SAGE Journal Articles
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Journal Article 1:
Citation: Loukas, A., Cance, J. D., & Batanova, M. (2013). Trajectories of school connectedness across middle school years: Examining the role of adolescents’ internalizing and externalizing problems. Youth & Society, 48(4), 557–576.
Abstract: Students become increasingly disconnected from their schools across the middle school years, but little is known about the factors contributing to changes in school connectedness. This study examined the time-invariant and time-varying roles of depressive symptoms and externalizing problems in trajectories of student-perceived school connectedness across the middle school years. Three yearly waves of data were collected from 296 students beginning in the sixth grade. Hierarchical linear modeling results indicated that school connectedness declined across time. Initial levels of adjustment problems at school entry were concurrently associated with lower levels of connectedness. Initial levels of externalizing problems did not account for rate of decline, but elevated levels of externalizing problems across the middle school years were associated with lower concurrent levels of connectedness. Surprisingly, initial levels of depressive symptoms predicted a slower rate of decline in connectedness for boys. Findings highlight the detrimental associations between adjustment problems and school connectedness.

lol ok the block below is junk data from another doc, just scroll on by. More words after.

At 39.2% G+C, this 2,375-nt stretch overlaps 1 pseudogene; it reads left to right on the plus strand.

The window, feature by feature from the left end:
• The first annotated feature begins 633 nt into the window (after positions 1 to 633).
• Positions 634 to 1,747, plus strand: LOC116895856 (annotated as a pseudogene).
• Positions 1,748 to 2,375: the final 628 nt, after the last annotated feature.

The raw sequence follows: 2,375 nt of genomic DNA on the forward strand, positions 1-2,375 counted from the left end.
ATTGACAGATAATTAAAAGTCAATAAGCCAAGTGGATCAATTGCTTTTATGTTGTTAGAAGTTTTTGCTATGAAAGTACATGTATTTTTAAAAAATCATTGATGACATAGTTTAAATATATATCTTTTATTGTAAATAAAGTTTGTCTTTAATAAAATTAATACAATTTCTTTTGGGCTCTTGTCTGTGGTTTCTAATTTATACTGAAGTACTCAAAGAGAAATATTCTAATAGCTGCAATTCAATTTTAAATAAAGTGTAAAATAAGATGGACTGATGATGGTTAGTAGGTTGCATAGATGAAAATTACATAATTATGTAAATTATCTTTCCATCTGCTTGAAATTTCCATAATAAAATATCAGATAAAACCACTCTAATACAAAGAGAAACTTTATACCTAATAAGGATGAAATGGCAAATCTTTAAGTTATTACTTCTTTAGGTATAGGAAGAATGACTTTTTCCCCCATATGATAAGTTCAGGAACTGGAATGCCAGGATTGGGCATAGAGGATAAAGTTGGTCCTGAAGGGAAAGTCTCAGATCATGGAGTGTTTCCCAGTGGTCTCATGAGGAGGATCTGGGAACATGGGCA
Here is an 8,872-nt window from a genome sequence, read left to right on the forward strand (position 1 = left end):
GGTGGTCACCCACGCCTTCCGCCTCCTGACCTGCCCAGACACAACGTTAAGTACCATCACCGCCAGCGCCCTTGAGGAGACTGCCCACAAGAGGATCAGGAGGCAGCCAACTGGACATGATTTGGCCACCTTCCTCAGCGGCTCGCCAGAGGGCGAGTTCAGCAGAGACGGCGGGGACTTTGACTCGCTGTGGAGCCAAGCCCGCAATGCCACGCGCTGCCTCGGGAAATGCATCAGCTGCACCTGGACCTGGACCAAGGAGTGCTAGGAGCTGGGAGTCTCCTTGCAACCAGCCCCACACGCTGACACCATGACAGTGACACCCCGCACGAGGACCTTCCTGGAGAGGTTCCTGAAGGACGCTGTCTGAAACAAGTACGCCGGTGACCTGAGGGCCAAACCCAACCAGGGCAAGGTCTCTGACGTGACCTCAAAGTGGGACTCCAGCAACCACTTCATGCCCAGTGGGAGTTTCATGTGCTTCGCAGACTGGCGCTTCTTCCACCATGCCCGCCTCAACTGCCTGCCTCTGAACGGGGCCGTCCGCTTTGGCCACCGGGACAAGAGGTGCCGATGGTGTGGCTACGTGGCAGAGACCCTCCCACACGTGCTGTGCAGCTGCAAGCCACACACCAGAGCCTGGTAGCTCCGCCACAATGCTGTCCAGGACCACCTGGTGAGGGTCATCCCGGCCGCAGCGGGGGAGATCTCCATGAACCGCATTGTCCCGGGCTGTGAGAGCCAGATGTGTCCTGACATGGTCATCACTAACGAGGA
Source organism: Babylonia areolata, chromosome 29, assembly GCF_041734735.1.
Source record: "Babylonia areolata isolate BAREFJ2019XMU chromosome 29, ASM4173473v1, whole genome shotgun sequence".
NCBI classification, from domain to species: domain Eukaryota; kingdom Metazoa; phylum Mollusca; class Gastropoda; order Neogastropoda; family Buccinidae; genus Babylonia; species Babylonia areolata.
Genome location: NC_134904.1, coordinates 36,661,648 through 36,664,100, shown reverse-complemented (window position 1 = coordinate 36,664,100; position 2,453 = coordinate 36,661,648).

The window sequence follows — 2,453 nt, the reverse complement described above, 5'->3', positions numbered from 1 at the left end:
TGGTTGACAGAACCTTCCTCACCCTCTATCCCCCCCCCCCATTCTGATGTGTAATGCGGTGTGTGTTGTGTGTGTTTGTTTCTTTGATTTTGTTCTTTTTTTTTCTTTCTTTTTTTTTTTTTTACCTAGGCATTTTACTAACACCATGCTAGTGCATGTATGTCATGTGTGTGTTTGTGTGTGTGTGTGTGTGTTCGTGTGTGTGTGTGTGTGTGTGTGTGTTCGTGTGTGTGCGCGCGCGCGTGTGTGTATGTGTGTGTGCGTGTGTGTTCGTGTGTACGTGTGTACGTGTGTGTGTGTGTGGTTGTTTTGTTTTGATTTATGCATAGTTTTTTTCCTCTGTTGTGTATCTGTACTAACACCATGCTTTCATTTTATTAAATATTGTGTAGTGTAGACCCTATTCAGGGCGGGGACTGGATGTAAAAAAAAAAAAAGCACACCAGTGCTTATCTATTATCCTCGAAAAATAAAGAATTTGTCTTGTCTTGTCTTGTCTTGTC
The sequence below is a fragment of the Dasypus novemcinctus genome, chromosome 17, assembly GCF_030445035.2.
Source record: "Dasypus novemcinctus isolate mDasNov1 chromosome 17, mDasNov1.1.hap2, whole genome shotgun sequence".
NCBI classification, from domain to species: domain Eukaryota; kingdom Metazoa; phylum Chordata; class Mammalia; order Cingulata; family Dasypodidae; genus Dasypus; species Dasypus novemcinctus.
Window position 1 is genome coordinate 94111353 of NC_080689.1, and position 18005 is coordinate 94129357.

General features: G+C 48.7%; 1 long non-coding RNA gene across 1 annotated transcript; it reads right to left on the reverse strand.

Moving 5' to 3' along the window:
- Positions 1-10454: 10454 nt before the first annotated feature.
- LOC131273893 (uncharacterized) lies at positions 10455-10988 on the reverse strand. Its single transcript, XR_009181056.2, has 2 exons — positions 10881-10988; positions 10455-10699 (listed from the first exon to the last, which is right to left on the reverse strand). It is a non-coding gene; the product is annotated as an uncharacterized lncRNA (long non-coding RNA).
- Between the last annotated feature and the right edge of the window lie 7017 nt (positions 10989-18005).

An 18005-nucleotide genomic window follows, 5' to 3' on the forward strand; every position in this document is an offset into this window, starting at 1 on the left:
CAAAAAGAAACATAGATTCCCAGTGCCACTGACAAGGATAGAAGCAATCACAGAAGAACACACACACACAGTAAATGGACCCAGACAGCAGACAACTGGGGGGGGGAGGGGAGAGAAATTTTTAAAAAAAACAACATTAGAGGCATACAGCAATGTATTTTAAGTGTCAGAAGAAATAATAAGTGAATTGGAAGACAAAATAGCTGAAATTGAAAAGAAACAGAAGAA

Journal Article 2:
Citation: Huck, J. L. (2010). Truancy programs: Are the effects too easily washed away? Education and Urban Society, 43(4), 499–516.
Abstract: Truancy has been identified as a risk factor of criminal behavior but results are mixed as to the best means to reduce this school-based concern. The Truancy Prevention Initiative has been implemented in New Orleans post-Hurricane Katrina under the direction of the Recovery School District to reduce levels of truancy, increase graduation rates, and decrease youth crime. This article emphasizes the statutes and ordinances behind this initiative in order for it to be compared to current evidence-based literature to forecast its effectiveness. In addition, social disorganization and deterrence theories are used to analyze the foundational elements of the Truancy Prevention Initiative. The Truancy Prevention Initiative is a promising program that requires process and outcome evaluations to draw a stronger conclusion of its effectiveness.